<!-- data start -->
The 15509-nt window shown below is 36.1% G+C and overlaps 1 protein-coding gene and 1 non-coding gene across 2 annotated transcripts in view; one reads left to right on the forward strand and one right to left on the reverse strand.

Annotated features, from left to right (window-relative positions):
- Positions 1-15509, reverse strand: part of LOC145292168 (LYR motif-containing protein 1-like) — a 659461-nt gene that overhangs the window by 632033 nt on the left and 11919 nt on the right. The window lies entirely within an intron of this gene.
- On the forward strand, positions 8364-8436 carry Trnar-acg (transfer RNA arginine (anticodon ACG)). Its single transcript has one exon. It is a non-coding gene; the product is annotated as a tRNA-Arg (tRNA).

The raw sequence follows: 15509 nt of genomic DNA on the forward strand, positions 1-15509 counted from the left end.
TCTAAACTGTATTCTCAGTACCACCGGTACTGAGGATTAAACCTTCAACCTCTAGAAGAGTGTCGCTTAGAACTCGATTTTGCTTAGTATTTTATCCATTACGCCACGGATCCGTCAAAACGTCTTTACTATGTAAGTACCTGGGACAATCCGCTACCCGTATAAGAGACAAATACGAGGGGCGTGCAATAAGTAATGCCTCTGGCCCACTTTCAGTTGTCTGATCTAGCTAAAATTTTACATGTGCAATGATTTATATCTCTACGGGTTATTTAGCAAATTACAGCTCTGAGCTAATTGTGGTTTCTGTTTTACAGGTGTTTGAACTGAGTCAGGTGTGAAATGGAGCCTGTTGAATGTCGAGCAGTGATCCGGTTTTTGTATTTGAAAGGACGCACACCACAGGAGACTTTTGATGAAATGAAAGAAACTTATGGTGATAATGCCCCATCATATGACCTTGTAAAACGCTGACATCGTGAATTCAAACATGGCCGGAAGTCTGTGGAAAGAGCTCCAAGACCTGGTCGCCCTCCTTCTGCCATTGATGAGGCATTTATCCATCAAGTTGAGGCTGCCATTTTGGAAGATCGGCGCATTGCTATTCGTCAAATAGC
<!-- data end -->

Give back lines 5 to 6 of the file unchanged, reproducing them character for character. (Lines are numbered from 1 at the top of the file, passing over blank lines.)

The raw sequence follows: 15509 nt of genomic DNA on the forward strand, positions 1-15509 counted from the left end.
TCTAAACTGTATTCTCAGTACCACCGGTACTGAGGATTAAACCTTCAACCTCTAGAAGAGTGTCGCTTAGAACTCGATTTTGCTTAGTATTTTATCCATTACGCCACGGATCCGTCAAAACGTCTTTACTATGTAAGTACCTGGGACAATCCGCTACCCGTATAAGAGACAAATACGAGGGGCGTGCAATAAGTAATGCCTCTGGCCCACTTTCAGTTGTCTGATCTAGCTAAAATTTTACATGTGCAATGATTTATATCTCTACGGGTTATTTAGCAAATTACAGCTCTGAGCTAATTGTGGTTTCTGTTTTACAGGTGTTTGAACTGAGTCAGGTGTGAAATGGAGCCTGTTGAATGTCGAGCAGTGATCCGGTTTTTGTATTTGAAAGGACGCACACCACAGGAGACTTTTGATGAAATGAAAGAAACTTATGGTGATAATGCCCCATCATATGACCTTGTAAAACGCTGACATCGTGAATTCAAACATGGCCGGAAGTCTGTGGAAAGAGCTCCAAGACCTGGTCGCCCTCCTTCTGCCATTGATGAGGCATTTATCCATCAAGTTGAGGCTGCCATTTTGGAAGATCGGCGCATTGCTATTCGTCAAATAGC